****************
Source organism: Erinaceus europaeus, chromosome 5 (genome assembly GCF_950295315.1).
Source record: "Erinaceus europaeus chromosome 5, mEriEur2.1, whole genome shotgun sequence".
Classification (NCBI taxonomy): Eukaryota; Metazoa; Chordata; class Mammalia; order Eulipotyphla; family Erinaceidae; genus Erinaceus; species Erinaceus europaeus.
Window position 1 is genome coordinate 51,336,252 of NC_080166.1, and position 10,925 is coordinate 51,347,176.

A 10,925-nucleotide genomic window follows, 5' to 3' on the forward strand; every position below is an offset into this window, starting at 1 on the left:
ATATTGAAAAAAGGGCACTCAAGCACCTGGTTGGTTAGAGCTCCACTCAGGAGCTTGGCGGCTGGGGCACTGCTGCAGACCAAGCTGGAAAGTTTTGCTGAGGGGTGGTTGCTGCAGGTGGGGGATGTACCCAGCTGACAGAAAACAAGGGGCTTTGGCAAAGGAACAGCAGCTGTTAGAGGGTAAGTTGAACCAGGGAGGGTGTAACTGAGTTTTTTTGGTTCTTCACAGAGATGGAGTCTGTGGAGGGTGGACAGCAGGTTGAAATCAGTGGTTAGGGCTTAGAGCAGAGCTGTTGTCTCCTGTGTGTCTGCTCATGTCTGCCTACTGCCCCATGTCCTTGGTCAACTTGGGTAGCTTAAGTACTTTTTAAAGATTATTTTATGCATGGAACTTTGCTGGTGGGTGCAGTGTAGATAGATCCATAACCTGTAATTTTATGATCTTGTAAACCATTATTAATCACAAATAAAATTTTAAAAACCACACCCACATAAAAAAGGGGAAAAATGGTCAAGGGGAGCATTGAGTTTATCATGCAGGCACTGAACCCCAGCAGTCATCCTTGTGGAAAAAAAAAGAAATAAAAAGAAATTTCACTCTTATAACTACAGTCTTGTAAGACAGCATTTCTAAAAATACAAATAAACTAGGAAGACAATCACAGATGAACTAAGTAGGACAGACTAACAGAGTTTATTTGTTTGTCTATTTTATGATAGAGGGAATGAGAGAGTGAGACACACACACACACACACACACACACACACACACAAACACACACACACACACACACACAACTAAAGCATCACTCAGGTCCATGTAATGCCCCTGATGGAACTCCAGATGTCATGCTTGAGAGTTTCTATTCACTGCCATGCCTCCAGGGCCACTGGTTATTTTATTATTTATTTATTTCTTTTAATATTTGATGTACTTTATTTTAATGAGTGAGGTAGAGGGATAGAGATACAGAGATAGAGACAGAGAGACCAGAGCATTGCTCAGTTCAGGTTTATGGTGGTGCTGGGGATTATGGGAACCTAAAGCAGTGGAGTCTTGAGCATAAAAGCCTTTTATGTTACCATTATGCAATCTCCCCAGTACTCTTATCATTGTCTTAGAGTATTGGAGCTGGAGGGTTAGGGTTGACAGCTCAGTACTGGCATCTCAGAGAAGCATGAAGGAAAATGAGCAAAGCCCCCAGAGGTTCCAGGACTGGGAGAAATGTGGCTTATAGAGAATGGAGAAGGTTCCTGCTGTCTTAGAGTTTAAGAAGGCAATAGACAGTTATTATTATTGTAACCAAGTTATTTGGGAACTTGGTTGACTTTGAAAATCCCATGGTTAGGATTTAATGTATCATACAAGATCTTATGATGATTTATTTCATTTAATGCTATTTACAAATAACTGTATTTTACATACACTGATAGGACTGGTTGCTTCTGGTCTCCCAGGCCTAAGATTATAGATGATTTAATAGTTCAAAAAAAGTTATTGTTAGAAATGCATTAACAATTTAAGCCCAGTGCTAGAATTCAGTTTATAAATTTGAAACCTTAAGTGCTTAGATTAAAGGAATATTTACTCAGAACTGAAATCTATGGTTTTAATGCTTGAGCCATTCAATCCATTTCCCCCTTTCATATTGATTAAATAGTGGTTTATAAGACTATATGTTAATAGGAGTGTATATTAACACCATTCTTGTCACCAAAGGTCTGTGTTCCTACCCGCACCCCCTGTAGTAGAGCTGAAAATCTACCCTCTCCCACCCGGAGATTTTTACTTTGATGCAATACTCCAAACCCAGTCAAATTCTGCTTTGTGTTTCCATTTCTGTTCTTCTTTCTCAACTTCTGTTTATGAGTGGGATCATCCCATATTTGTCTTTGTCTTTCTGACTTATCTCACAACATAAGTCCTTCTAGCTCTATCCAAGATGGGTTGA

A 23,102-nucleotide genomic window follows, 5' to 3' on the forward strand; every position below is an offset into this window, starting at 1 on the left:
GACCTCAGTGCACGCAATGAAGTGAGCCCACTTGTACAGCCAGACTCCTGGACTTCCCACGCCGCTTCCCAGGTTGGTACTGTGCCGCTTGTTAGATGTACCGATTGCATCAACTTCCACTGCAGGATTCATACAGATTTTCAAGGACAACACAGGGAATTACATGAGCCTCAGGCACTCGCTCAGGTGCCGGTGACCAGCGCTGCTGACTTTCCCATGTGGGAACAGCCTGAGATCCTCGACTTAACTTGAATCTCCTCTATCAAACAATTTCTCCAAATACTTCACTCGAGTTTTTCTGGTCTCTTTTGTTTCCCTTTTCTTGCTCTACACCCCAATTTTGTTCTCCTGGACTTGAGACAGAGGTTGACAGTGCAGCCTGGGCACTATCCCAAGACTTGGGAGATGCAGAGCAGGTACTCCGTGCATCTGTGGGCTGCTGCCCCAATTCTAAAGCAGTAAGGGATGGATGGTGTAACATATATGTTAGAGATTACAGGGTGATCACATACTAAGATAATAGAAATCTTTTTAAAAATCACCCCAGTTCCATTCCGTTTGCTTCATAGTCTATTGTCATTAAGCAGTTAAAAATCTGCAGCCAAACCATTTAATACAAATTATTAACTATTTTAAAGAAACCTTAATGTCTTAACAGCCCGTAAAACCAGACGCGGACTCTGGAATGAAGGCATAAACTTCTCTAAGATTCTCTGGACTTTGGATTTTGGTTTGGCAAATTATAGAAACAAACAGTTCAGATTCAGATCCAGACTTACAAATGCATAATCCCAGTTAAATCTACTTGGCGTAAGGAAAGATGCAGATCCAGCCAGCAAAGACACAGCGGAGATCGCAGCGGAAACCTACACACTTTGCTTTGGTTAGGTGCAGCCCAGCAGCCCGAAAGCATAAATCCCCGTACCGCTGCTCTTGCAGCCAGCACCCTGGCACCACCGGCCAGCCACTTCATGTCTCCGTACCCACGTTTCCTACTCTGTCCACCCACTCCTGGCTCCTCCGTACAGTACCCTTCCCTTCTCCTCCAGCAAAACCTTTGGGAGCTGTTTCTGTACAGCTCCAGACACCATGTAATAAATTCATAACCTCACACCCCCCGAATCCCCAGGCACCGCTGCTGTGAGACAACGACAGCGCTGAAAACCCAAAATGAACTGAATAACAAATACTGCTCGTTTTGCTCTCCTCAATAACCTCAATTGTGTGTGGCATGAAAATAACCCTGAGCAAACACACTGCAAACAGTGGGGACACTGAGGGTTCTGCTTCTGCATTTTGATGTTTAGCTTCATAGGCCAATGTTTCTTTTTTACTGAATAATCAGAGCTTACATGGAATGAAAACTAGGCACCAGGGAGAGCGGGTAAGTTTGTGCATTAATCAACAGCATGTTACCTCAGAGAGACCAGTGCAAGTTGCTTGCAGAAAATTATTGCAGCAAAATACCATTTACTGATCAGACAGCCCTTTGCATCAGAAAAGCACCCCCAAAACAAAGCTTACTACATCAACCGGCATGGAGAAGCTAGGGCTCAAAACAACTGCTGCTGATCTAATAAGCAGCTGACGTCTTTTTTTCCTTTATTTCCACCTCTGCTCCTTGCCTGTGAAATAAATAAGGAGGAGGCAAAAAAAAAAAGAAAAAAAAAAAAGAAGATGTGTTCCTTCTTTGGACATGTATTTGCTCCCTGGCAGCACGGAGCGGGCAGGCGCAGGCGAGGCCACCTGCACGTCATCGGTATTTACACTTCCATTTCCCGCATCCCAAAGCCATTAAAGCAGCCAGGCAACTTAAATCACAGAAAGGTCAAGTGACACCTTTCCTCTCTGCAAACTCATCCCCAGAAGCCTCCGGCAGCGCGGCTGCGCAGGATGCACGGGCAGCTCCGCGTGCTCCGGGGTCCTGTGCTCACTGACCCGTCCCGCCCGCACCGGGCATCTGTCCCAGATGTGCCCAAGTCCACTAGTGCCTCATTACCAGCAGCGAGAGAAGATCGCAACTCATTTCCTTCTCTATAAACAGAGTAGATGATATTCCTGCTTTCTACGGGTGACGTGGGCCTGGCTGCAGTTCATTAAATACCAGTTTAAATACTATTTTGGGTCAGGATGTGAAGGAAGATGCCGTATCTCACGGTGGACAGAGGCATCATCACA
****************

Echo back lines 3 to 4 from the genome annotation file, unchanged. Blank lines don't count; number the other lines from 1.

Classification (NCBI taxonomy): Eukaryota; Metazoa; Chordata; class Mammalia; order Eulipotyphla; family Erinaceidae; genus Erinaceus; species Erinaceus europaeus.
Window position 1 is genome coordinate 51,336,252 of NC_080166.1, and position 10,925 is coordinate 51,347,176.